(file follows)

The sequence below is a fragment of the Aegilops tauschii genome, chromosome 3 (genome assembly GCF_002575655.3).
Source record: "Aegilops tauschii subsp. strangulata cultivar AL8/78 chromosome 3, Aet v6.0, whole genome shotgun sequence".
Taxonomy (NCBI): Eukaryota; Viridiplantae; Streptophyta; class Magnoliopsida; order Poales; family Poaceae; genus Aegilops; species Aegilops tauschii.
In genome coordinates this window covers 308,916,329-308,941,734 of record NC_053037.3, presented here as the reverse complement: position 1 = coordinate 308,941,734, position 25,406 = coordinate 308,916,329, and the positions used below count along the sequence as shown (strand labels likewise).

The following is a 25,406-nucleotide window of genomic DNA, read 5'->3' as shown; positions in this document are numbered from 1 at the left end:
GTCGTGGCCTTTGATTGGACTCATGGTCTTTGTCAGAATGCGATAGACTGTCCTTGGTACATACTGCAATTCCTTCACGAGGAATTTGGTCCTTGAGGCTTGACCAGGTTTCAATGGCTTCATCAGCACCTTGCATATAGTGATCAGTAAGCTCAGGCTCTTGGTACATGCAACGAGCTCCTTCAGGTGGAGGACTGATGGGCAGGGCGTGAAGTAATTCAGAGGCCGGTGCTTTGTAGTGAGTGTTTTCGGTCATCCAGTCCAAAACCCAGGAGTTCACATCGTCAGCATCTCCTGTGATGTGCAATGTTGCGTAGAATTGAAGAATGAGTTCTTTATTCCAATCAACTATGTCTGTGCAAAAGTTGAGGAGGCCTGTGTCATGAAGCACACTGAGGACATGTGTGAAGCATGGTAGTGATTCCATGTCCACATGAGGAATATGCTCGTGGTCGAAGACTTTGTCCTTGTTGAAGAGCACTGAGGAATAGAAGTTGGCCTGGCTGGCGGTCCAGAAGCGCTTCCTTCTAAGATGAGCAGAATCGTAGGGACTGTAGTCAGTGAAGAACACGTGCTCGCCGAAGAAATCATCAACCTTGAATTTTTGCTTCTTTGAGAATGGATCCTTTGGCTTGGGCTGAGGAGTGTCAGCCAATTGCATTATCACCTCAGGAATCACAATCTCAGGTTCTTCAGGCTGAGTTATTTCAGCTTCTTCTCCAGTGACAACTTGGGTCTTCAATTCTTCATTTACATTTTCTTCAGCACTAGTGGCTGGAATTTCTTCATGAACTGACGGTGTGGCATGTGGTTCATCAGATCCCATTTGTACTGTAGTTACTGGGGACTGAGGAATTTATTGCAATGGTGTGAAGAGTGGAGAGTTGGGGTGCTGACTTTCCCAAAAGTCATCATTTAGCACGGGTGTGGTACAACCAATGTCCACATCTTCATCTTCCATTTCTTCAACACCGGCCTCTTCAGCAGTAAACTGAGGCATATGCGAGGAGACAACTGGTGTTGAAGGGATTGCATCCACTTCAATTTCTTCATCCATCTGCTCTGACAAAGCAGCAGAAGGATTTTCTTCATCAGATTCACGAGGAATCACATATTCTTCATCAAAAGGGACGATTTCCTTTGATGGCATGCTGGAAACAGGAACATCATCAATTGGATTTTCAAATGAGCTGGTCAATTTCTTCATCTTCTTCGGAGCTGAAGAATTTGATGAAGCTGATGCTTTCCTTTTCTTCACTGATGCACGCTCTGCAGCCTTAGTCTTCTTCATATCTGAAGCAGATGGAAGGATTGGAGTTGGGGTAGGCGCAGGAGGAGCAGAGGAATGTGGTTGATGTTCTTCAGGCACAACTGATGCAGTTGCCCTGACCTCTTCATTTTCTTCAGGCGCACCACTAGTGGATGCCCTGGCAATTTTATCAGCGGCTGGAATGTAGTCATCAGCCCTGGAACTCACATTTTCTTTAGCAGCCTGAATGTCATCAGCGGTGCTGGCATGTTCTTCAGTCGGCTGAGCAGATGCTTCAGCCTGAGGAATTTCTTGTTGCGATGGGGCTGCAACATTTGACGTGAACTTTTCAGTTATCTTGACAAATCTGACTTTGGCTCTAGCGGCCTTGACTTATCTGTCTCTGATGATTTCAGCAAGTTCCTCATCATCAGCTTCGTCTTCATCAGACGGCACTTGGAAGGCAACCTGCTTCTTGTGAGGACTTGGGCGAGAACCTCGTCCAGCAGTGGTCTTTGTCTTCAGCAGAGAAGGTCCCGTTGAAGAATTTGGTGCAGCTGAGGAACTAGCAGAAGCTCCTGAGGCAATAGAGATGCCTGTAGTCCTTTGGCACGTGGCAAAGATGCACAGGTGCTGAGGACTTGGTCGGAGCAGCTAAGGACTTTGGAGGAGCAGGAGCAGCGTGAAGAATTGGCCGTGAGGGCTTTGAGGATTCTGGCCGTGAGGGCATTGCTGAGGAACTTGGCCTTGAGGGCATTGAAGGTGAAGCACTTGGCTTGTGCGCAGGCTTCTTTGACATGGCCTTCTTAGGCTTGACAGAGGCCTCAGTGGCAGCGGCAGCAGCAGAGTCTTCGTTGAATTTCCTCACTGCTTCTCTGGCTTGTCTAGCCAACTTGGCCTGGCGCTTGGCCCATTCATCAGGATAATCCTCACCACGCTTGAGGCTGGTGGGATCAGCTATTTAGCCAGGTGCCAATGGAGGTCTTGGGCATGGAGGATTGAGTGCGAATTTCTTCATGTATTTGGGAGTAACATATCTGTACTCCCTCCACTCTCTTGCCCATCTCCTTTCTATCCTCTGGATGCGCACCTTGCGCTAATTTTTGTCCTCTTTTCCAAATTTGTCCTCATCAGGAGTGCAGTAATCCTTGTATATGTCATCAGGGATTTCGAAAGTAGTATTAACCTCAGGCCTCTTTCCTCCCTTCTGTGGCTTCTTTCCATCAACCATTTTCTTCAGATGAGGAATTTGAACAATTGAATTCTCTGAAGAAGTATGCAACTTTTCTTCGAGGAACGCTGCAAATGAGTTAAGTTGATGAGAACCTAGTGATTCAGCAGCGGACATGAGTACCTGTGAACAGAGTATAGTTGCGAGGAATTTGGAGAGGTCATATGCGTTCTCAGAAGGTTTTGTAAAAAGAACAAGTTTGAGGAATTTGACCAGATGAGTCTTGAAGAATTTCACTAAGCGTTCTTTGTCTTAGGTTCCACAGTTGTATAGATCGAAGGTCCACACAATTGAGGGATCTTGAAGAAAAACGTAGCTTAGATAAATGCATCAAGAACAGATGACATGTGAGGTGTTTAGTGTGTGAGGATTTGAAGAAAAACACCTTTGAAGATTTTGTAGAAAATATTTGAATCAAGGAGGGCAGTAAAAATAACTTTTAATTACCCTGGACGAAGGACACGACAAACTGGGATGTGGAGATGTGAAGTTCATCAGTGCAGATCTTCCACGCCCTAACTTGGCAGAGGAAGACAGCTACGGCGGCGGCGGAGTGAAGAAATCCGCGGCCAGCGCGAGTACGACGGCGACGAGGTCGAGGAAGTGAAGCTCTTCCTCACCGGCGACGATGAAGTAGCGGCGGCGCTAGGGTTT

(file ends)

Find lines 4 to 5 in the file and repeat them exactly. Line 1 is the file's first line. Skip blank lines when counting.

In genome coordinates this window covers 308,916,329-308,941,734 of record NC_053037.3, presented here as the reverse complement: position 1 = coordinate 308,941,734, position 25,406 = coordinate 308,916,329, and the positions used below count along the sequence as shown (strand labels likewise).

The following is a 25,406-nucleotide window of genomic DNA, read 5'->3' as shown; positions in this document are numbered from 1 at the left end: